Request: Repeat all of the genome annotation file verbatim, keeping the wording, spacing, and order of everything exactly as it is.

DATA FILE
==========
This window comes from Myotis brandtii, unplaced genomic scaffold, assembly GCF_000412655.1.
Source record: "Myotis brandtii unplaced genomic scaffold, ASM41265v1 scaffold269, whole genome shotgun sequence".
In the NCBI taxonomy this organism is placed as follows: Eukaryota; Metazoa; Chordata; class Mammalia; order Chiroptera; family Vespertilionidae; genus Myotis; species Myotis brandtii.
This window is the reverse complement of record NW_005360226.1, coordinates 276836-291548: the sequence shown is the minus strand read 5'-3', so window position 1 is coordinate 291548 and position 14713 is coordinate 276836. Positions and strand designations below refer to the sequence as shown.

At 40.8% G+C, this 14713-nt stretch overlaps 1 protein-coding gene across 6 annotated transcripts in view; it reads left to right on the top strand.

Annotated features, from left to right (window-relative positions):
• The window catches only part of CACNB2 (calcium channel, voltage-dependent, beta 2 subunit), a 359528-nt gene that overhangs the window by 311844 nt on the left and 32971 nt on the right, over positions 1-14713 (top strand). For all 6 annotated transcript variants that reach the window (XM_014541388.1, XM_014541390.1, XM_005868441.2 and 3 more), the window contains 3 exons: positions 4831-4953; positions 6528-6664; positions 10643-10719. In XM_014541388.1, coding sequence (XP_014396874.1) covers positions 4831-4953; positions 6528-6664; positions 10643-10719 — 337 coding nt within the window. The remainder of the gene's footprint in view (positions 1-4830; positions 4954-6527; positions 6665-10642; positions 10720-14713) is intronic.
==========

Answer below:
This window comes from Myotis brandtii, unplaced genomic scaffold, assembly GCF_000412655.1.
Source record: "Myotis brandtii unplaced genomic scaffold, ASM41265v1 scaffold269, whole genome shotgun sequence".
In the NCBI taxonomy this organism is placed as follows: Eukaryota; Metazoa; Chordata; class Mammalia; order Chiroptera; family Vespertilionidae; genus Myotis; species Myotis brandtii.
This window is the reverse complement of record NW_005360226.1, coordinates 276836-291548: the sequence shown is the minus strand read 5'-3', so window position 1 is coordinate 291548 and position 14713 is coordinate 276836. Positions and strand designations below refer to the sequence as shown.

At 40.8% G+C, this 14713-nt stretch overlaps 1 protein-coding gene across 6 annotated transcripts in view; it reads left to right on the top strand.

Annotated features, from left to right (window-relative positions):
• The window catches only part of CACNB2 (calcium channel, voltage-dependent, beta 2 subunit), a 359528-nt gene that overhangs the window by 311844 nt on the left and 32971 nt on the right, over positions 1-14713 (top strand). For all 6 annotated transcript variants that reach the window (XM_014541388.1, XM_014541390.1, XM_005868441.2 and 3 more), the window contains 3 exons: positions 4831-4953; positions 6528-6664; positions 10643-10719. In XM_014541388.1, coding sequence (XP_014396874.1) covers positions 4831-4953; positions 6528-6664; positions 10643-10719 — 337 coding nt within the window. The remainder of the gene's footprint in view (positions 1-4830; positions 4954-6527; positions 6665-10642; positions 10720-14713) is intronic.